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Obituaries


Theodore E. Harris
, 86, emeritus professor of mathematics, died Nov. 3. A member of the National Academy of Sciences, Harris was an expert in probability theory. His work focused on stochastic processes, including such areas as the general theory of Markov processes; the theory of branching processes and applications such as inventory problems; Monte Carlo methods; and cosmic ray cascades.
Harris joined the USC College faculty in 1966 and taught in the mathematics department until 1989, when he retired.

“Professor Harris made groundbreaking and far-reaching contributions to the theory of probability and stochastic processes,” said Gary Rosen, professor and chair of math. “At the same time he was an immensely popular instructor, extremely modest and so unassuming that if you ever met him you would never have guessed that he was by far the most famous and celebrated member of our department.”

In addition to his election to the NAS, Harris received many distinctions during his career, including being elected a Fellow of the Institute of Mathematical Statistics as well as the American Association for the Advancement of Science. In 1985, Harris received the Albert S. Raubenheimer Outstanding Faculty Award for excellence in scholarship, teaching and service at USC.

He earned a M.A. and Ph.D. in mathematics from Princeton University in 1946 and 1947, respectively, and a B.A. in mathematics from the University of Texas in 1939.


John A. Schutz, emeritus professor of history, died in November. He was 86. Schutz’ work focused on colonial America.

“John Schutz devoted many years of his life to USC, as a faculty member and as dean of the Social Science Division of the College,” said Steven Ross, professor and chair of history. “He will be missed by all who knew him.”

Schutz received a B.A., M.A. and Ph.D. from UCLA. After graduating in 1945, he began teaching at the California Institute of Technology. In 1953, he took a faculty position at Whittier College, where he taught until joining the USC College faculty in 1965. During his 29 years at USC, Schutz also served as the chair of the history department.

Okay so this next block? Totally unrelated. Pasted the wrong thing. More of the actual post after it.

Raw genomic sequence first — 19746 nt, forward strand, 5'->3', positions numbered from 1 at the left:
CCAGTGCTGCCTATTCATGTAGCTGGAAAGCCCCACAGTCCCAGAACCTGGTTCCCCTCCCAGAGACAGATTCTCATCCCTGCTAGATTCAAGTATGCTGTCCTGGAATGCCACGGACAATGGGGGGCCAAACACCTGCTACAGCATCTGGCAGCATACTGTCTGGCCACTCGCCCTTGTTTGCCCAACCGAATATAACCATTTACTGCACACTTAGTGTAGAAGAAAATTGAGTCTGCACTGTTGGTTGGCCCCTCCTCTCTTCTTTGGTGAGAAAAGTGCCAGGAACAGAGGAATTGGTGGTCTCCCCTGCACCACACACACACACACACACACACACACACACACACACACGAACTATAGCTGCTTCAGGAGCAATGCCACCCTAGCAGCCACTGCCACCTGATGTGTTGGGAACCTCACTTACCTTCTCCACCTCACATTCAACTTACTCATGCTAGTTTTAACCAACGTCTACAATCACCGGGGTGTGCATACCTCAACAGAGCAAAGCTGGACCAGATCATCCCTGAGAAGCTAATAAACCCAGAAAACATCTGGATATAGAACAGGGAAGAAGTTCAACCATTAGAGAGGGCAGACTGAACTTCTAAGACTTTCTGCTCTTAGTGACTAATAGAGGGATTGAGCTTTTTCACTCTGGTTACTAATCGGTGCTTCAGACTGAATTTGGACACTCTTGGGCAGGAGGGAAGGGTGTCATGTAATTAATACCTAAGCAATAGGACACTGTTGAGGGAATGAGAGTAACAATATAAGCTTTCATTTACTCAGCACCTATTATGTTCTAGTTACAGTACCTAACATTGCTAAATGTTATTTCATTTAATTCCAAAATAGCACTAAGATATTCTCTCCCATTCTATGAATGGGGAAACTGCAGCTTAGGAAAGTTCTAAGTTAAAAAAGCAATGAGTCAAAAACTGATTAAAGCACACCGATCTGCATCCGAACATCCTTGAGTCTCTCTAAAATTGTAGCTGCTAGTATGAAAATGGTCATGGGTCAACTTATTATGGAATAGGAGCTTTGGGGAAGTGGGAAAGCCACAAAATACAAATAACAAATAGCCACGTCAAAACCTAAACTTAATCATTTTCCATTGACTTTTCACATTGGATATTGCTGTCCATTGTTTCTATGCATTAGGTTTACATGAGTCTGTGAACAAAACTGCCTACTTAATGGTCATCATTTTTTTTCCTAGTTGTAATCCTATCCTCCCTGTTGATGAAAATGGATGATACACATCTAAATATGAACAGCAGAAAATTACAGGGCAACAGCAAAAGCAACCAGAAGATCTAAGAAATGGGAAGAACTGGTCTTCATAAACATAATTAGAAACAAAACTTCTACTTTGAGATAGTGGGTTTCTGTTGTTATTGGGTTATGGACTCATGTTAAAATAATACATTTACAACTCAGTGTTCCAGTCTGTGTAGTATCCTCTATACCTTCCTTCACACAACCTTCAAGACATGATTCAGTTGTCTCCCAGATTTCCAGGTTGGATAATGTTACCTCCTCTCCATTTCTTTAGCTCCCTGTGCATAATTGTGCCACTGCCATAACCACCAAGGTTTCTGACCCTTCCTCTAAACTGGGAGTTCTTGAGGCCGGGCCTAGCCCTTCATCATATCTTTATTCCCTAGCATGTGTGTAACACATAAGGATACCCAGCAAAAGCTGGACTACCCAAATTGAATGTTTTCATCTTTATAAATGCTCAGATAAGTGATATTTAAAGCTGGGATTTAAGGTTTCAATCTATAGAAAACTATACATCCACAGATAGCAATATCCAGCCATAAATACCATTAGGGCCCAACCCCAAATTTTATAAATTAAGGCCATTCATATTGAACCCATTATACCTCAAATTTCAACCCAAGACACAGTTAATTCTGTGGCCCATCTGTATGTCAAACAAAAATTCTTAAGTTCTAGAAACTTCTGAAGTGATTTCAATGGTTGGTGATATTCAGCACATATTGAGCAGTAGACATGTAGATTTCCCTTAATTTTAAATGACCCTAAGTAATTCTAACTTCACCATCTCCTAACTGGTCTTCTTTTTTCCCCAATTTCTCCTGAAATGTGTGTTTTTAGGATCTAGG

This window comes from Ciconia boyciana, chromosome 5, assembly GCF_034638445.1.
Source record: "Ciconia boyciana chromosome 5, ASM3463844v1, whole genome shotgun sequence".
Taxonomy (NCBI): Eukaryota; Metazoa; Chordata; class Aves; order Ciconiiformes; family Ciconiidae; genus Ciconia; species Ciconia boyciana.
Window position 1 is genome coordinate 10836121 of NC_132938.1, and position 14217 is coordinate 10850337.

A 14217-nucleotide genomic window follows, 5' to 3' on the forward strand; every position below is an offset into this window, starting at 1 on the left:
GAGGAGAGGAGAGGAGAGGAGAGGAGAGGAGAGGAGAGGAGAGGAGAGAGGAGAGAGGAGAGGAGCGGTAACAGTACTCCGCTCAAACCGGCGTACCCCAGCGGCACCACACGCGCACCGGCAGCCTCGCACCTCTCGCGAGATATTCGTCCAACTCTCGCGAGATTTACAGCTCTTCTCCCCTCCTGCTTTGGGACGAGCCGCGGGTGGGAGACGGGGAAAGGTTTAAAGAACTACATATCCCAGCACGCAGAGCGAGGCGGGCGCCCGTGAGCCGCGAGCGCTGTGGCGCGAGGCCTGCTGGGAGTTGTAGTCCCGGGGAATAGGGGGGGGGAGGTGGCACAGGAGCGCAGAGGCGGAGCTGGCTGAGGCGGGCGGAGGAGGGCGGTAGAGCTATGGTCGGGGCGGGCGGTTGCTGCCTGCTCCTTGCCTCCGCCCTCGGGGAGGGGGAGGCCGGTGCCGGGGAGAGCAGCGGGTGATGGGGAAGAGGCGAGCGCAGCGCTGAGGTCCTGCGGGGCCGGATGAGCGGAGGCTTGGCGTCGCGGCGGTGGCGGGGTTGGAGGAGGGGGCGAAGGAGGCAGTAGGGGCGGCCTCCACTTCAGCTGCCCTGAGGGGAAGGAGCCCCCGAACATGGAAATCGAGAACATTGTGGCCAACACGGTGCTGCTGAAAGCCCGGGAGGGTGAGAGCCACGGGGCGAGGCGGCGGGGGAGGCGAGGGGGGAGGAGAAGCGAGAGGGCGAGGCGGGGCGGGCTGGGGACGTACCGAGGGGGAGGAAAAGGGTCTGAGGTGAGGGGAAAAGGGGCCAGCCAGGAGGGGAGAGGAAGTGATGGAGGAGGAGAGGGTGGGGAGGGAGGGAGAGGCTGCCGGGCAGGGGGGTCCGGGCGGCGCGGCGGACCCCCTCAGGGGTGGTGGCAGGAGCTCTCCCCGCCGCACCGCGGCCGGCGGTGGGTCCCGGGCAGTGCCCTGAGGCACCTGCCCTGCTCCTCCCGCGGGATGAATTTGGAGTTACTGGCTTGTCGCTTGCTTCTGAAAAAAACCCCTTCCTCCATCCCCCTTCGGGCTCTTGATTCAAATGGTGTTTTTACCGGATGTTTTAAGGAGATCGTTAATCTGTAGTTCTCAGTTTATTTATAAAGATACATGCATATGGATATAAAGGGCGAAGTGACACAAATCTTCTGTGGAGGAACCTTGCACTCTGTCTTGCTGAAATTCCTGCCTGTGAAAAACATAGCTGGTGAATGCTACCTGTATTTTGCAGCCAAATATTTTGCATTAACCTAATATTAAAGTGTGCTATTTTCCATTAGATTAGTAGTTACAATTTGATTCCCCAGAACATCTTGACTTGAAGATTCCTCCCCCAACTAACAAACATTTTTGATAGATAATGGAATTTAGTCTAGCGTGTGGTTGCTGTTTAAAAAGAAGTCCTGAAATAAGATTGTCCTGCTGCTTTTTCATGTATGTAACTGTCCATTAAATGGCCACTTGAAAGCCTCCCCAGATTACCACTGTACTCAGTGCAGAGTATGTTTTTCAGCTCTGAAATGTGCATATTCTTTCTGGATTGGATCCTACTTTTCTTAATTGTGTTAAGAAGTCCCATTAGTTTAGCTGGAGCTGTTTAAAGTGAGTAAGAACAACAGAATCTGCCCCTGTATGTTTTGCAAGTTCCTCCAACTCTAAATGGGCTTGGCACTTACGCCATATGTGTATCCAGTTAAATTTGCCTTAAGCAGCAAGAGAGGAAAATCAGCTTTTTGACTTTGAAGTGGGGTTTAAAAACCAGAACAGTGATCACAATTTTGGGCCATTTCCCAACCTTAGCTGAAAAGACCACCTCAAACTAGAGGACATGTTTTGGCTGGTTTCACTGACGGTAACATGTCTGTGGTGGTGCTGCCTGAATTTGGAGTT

Schutz wrote numerous books and essays including The Promise of America (Dickinson, 1970) and The Dawning of America (Forum Press, 1981). In 2001, Liberty Press reissued Schutz’ The Spur of Fame: Dialogues of John Adams and Benjamin Rush. Schutz served as president of both the American Historical Association and the American Studies Association.

He is survived by his sister Rosemary Di Salvo; nephews Joseph, John and George Di Salvo; and niece Catherine Padgett.


Rima Akkad Monla (B.A., International Relations, ’95), died Nov. 9 in a terrorist bombing in Amman, Jordan. She was attending a wedding with her father, Moustapha Akkad, who also died in the attack. Akkad, a successful film producer,  attended USC briefly in the 1950s.

International Relations Professor Laurie Brand remembers Monla as an enthusiastic student who sought Brand’s advice about continuing her studies of the Middle East after graduation. Monla enrolled in a master’s degree program in Middle East studies at the American University in Beirut, Lebanon. It was there she met and married her husband, Ziad Monla. The couple had two sons, 4 and 2 years old.

Continuing their friendship over the years, Brand visited Monla and her family while on sabbatical in Lebanon in 2002 and 2003. “She was very devoted to her kids and her family,” Brand said.  “She was full of life. She loved her kids, loved her family and loved living in Lebanon.”